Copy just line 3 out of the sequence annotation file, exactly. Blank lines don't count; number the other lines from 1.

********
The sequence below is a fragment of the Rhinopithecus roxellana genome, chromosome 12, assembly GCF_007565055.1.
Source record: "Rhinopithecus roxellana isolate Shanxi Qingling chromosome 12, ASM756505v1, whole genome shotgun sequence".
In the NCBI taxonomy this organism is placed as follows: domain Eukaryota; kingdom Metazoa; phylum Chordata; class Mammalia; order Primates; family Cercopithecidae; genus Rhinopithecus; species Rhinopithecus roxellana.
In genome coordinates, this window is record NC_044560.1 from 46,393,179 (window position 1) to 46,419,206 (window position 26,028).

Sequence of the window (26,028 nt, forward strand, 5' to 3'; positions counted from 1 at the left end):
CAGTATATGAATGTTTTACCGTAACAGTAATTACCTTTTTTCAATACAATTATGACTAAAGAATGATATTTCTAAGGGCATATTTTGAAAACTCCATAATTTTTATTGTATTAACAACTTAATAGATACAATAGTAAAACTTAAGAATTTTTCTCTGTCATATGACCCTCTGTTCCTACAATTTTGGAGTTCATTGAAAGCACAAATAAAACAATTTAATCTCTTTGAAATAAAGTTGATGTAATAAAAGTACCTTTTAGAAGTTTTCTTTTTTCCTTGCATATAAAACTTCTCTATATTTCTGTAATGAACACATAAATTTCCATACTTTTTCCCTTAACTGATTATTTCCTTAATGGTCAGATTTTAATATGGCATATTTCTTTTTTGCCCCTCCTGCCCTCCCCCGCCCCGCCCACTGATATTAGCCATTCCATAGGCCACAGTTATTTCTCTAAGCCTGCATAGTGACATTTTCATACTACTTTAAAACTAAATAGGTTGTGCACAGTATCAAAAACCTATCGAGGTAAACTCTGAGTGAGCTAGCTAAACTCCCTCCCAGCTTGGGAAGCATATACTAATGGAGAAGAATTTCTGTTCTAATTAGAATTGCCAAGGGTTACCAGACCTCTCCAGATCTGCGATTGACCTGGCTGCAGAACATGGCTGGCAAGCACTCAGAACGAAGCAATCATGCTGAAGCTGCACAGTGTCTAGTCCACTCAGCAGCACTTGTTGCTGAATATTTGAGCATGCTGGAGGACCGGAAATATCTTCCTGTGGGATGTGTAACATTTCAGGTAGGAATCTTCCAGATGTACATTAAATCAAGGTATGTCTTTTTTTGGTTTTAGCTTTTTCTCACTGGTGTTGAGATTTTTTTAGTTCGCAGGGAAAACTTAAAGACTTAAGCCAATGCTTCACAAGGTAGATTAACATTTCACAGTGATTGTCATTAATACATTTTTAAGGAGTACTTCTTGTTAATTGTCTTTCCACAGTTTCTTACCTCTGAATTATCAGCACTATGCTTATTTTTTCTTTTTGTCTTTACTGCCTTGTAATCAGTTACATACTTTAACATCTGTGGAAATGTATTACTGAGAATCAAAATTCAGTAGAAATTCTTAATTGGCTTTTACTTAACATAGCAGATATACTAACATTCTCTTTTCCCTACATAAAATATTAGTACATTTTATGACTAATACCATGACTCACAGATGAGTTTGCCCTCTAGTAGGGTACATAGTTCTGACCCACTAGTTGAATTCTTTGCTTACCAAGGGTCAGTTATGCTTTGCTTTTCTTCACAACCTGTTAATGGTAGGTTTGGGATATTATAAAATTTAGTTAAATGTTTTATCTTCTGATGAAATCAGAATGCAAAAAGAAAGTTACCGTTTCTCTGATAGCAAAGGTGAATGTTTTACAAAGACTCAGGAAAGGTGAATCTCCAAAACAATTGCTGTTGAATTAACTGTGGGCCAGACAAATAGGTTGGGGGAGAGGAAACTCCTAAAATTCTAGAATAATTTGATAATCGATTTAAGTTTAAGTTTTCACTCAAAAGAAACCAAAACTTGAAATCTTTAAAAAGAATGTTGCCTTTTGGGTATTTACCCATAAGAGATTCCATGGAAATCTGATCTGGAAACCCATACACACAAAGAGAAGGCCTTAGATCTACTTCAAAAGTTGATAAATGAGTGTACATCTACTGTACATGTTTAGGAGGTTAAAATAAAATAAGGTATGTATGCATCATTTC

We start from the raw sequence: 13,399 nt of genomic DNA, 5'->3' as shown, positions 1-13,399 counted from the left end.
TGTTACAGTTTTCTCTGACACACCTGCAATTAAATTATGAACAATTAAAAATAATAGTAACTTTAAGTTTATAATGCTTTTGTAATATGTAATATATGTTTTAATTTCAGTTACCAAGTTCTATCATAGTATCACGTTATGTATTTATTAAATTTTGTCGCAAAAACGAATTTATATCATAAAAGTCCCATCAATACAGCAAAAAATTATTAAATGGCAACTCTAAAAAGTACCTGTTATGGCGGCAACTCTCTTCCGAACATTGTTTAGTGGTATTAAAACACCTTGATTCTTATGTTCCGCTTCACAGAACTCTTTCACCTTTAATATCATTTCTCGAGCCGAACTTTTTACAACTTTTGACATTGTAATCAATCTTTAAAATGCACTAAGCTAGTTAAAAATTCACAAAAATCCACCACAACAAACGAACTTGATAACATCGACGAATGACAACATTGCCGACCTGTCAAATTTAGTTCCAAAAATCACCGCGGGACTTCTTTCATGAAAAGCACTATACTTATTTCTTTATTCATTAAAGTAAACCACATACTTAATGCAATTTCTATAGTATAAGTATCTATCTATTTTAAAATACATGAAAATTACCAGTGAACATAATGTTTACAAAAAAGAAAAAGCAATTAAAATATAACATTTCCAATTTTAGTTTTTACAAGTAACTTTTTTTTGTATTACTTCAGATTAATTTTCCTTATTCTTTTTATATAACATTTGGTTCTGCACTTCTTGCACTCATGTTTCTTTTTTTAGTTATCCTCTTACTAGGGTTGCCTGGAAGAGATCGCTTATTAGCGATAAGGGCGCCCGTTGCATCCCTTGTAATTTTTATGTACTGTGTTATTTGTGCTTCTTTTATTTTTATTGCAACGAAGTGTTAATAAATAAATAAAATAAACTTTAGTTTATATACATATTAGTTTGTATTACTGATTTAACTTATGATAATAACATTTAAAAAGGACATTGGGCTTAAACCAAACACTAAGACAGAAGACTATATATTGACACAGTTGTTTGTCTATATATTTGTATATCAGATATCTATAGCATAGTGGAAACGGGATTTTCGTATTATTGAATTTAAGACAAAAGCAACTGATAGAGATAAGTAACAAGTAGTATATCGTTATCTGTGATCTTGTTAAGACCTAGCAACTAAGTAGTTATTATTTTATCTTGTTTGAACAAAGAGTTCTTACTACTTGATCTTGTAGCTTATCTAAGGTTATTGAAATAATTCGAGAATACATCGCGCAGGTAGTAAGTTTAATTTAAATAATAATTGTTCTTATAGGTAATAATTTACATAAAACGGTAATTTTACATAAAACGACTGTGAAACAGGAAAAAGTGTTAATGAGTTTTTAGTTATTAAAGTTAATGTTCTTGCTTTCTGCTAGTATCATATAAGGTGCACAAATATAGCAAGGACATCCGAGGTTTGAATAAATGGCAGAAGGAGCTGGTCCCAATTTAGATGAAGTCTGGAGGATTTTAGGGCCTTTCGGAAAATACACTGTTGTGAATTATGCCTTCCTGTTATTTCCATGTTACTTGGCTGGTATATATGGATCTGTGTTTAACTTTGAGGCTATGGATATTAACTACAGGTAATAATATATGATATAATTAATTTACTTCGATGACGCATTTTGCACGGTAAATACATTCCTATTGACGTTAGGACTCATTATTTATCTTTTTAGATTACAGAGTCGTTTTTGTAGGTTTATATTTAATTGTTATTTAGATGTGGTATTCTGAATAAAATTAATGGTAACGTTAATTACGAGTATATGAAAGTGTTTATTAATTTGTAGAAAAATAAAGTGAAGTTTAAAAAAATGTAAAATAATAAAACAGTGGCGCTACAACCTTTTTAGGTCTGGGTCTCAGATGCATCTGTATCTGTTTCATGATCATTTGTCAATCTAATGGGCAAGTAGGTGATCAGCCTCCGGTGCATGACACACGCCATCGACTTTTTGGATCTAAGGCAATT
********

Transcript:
In the NCBI taxonomy this organism is placed as follows: domain Eukaryota; kingdom Metazoa; phylum Chordata; class Mammalia; order Primates; family Cercopithecidae; genus Rhinopithecus; species Rhinopithecus roxellana.